Soe joined three other Burmese natives in graduating from the university. They are part of a just a handful of ethnic Karens – an ethnic group that makes up about seven percent of the population of Burma – who have earned bachelor's degrees in Minnesota, according to graduate, Moon Soe. Moreover, Soe was selected outstanding student in the university's School of Urban Education.
"Metropolitan State is a very nontraditional school that is accepting of diversity," said Soe, who lives in Saint Paul. "I felt like I belonged there and that I knew how to find support and resources that I needed."
Soe arrived in Saint Paul in 2008 at age 21 after spending many years in a refugee camp. He and his family fled Burma after that country's military attacked rural Karen villages.
"There was gunfire and bombing, so we couldn't live in the villages anymore," said Soe. "Bombs would land three feet behind us as we were leaving. No one in my immediate family died in the fighting, but some relatives did. It was a very traumatic experience."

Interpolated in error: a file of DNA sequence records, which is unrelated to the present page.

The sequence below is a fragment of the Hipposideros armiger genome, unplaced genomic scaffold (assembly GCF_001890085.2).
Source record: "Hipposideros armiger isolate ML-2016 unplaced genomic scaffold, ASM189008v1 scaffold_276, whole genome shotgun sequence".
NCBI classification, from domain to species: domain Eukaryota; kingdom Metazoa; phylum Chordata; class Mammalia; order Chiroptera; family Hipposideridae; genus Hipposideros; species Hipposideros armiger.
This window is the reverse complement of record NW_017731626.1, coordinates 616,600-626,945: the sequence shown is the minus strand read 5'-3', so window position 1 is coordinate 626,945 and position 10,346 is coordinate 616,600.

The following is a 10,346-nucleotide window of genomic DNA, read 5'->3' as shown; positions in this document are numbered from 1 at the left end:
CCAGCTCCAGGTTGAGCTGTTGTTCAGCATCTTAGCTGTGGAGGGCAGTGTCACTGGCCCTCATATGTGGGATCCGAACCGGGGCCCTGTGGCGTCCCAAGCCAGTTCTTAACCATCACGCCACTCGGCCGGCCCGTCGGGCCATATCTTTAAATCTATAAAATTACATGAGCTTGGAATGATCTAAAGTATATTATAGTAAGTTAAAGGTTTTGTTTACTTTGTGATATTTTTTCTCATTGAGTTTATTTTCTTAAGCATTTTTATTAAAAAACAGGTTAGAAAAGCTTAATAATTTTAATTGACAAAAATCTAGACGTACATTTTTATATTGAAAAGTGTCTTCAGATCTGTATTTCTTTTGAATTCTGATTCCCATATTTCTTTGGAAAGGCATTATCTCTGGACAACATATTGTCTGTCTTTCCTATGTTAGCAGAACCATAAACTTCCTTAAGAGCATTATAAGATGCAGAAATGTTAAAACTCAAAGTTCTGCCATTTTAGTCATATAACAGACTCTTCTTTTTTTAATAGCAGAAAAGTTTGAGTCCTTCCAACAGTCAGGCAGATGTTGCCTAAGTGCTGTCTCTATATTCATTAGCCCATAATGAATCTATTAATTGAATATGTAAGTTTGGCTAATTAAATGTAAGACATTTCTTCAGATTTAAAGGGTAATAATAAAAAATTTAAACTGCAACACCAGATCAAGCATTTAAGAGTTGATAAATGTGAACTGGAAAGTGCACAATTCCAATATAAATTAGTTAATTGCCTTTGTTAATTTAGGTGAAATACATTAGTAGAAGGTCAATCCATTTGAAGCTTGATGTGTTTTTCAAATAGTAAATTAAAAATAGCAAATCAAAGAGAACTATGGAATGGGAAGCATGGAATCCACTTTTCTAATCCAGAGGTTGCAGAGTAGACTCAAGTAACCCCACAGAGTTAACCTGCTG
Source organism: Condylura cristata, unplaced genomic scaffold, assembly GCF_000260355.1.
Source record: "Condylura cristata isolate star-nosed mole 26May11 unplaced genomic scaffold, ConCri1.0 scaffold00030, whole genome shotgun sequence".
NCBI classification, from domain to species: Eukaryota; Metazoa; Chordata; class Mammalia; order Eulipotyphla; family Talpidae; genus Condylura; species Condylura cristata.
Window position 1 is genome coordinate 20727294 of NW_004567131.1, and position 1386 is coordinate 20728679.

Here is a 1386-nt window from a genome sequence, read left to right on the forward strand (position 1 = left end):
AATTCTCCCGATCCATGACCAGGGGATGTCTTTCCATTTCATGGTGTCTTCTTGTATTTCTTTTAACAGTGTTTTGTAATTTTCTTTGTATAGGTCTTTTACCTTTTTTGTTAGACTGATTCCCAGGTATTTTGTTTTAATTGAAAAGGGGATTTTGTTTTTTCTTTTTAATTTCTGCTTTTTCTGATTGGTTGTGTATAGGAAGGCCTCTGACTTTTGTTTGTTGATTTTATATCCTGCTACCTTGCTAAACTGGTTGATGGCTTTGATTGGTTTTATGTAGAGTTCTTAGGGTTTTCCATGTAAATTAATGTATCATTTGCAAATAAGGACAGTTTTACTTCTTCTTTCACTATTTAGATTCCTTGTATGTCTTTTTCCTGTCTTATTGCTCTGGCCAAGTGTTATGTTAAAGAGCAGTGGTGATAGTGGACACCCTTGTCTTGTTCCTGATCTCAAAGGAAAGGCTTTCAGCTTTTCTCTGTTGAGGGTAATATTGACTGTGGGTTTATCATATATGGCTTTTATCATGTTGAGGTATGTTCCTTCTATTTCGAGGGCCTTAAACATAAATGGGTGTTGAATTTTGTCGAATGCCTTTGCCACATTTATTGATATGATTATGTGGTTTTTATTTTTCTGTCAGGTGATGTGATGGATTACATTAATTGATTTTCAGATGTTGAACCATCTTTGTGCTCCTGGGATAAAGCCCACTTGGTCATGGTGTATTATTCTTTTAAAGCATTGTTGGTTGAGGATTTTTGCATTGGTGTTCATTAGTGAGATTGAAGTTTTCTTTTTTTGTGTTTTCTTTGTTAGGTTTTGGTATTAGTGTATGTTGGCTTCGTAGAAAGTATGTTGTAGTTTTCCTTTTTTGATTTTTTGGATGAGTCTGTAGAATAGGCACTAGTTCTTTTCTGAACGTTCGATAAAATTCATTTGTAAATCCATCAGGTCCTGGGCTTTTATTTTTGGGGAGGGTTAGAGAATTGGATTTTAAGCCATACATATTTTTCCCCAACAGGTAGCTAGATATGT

He was only eight when he and his family crossed the Thai border. They moved to another refugee camp in northern Thailand, where they spent the next 13 years.
Soe works full-time as an educational assistant for the Washington Technology Magnet School in Saint Paul. He tutors English-as-a-second language students, most of whom are refugees and immigrants, and works with their parents in monitoring the children's progress. Soe also advises the school's Karen Club, an after-school program for Karen refugee students.
Apart from his job, Soe also helps his Karen neighbors with English translation.
In addition, he helps them secure social services, drives them to grocery stores and offers other assistance as needed. He said Minnesota boasts more Karen refugees than any other state, with perhaps 6,500 – 7,000 in the Twin Cities.
Soe graduated from Century College in 2011 with an associate of arts degree. By obtaining his bachelor's degree at Metropolitan State, he became the first in his extended family of about 100 to graduate from college.
"My family is very proud of me," said Soe.
Soe's plans include becoming a U.S. citizen – he has already passed the citizenship test – and working as an instructor teaching grades five through 12. Assuming that occurs, Soe said he will become the first college-educated Karen teacher in Minnesota and possibly even the United States.
At some point, Soe hopes to return to Burma, assuming it is safe.
"There are thousands of people there who don't receive an education," he said. "Many children learn under trees or in the jungle. I would like to go back and find resources for them and help them rebuild their lives."